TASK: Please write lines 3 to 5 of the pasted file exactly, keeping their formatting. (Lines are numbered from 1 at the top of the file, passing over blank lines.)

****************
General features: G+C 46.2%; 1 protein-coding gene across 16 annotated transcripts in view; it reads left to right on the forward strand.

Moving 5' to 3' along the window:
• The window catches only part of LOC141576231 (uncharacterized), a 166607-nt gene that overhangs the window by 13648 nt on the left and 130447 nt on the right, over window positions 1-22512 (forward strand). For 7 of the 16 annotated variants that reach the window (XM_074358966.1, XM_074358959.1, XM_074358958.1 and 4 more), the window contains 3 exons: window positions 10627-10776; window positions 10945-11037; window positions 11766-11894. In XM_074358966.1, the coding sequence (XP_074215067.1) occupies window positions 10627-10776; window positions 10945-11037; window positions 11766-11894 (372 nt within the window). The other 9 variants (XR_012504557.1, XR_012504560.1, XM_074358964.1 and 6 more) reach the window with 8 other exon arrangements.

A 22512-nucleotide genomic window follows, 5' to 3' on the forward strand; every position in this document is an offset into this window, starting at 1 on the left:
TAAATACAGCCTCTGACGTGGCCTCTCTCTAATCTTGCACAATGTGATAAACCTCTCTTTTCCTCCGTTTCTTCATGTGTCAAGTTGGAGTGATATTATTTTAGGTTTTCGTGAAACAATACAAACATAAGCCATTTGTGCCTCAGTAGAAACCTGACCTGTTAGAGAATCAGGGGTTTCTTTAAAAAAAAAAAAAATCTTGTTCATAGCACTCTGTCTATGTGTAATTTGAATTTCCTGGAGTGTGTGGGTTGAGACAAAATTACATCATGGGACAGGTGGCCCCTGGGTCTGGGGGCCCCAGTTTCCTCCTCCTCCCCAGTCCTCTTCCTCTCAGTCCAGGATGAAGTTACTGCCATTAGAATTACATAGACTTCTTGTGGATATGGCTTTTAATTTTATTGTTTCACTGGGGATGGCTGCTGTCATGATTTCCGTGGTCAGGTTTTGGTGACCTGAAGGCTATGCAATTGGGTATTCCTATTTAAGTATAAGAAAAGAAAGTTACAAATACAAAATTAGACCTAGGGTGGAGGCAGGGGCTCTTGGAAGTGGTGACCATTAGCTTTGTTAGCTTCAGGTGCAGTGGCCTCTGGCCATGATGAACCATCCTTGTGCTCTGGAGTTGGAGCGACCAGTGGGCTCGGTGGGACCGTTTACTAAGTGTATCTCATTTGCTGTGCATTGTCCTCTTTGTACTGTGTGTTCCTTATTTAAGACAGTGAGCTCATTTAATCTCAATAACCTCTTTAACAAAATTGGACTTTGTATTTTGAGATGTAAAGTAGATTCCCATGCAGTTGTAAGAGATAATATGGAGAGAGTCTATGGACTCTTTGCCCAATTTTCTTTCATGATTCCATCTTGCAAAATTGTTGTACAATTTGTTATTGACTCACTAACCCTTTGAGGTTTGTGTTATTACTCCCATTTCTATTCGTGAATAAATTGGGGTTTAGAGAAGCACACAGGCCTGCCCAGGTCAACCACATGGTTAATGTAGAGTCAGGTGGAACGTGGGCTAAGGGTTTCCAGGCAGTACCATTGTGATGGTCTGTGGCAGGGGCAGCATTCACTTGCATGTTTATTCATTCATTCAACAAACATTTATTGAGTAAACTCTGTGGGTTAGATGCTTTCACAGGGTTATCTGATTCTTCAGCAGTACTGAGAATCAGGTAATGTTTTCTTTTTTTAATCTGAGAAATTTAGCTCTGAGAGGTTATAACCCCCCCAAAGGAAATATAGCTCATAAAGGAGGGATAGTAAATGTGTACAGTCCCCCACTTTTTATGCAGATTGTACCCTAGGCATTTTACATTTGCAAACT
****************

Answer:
• The window catches only part of LOC141576231 (uncharacterized), a 166607-nt gene that overhangs the window by 13648 nt on the left and 130447 nt on the right, over window positions 1-22512 (forward strand). For 7 of the 16 annotated variants that reach the window (XM_074358966.1, XM_074358959.1, XM_074358958.1 and 4 more), the window contains 3 exons: window positions 10627-10776; window positions 10945-11037; window positions 11766-11894. In XM_074358966.1, the coding sequence (XP_074215067.1) occupies window positions 10627-10776; window positions 10945-11037; window positions 11766-11894 (372 nt within the window). The other 9 variants (XR_012504557.1, XR_012504560.1, XM_074358964.1 and 6 more) reach the window with 8 other exon arrangements.

A 22512-nucleotide genomic window follows, 5' to 3' on the forward strand; every position in this document is an offset into this window, starting at 1 on the left:
TAAATACAGCCTCTGACGTGGCCTCTCTCTAATCTTGCACAATGTGATAAACCTCTCTTTTCCTCCGTTTCTTCATGTGTCAAGTTGGAGTGATATTATTTTAGGTTTTCGTGAAACAATACAAACATAAGCCATTTGTGCCTCAGTAGAAACCTGACCTGTTAGAGAATCAGGGGTTTCTTTAAAAAAAAAAAAAATCTTGTTCATAGCACTCTGTCTATGTGTAATTTGAATTTCCTGGAGTGTGTGGGTTGAGACAAAATTACATCATGGGACAGGTGGCCCCTGGGTCTGGGGGCCCCAGTTTCCTCCTCCTCCCCAGTCCTCTTCCTCTCAGTCCAGGATGAAGTTACTGCCATTAGAATTACATAGACTTCTTGTGGATATGGCTTTTAATTTTATTGTTTCACTGGGGATGGCTGCTGTCATGATTTCCGTGGTCAGGTTTTGGTGACCTGAAGGCTATGCAATTGGGTATTCCTATTTAAGTATAAGAAAAGAAAGTTACAAATACAAAATTAGACCTAGGGTGGAGGCAGGGGCTCTTGGAAGTGGTGACCATTAGCTTTGTTAGCTTCAGGTGCAGTGGCCTCTGGCCATGATGAACCATCCTTGTGCTCTGGAGTTGGAGCGACCAGTGGGCTCGGTGGGACCGTTTACTAAGTGTATCTCATTTGCTGTGCATTGTCCTCTTTGTACTGTGTGTTCCTTATTTAAGACAGTGAGCTCATTTAATCTCAATAACCTCTTTAACAAAATTGGACTTTGTATTTTGAGATGTAAAGTAGATTCCCATGCAGTTGTAAGAGATAATATGGAGAGAGTCTATGGACTCTTTGCCCAATTTTCTTTCATGATTCCATCTTGCAAAATTGTTGTACAATTTGTTATTGACTCACTAACCCTTTGAGGTTTGTGTTATTACTCCCATTTCTATTCGTGAATAAATTGGGGTTTAGAGAAGCACACAGGCCTGCCCAGGTCAACCACATGGTTAATGTAGAGTCAGGTGGAACGTGGGCTAAGGGTTTCCAGGCAGTACCATTGTGATGGTCTGTGGCAGGGGCAGCATTCACTTGCATGTTTATTCATTCATTCAACAAACATTTATTGAGTAAACTCTGTGGGTTAGATGCTTTCACAGGGTTATCTGATTCTTCAGCAGTACTGAGAATCAGGTAATGTTTTCTTTTTTTAATCTGAGAAATTTAGCTCTGAGAGGTTATAACCCCCCCAAAGGAAATATAGCTCATAAAGGAGGGATAGTAAATGTGTACAGTCCCCCACTTTTTATGCAGATTGTACCCTAGGCATTTTACATTTGCAAACT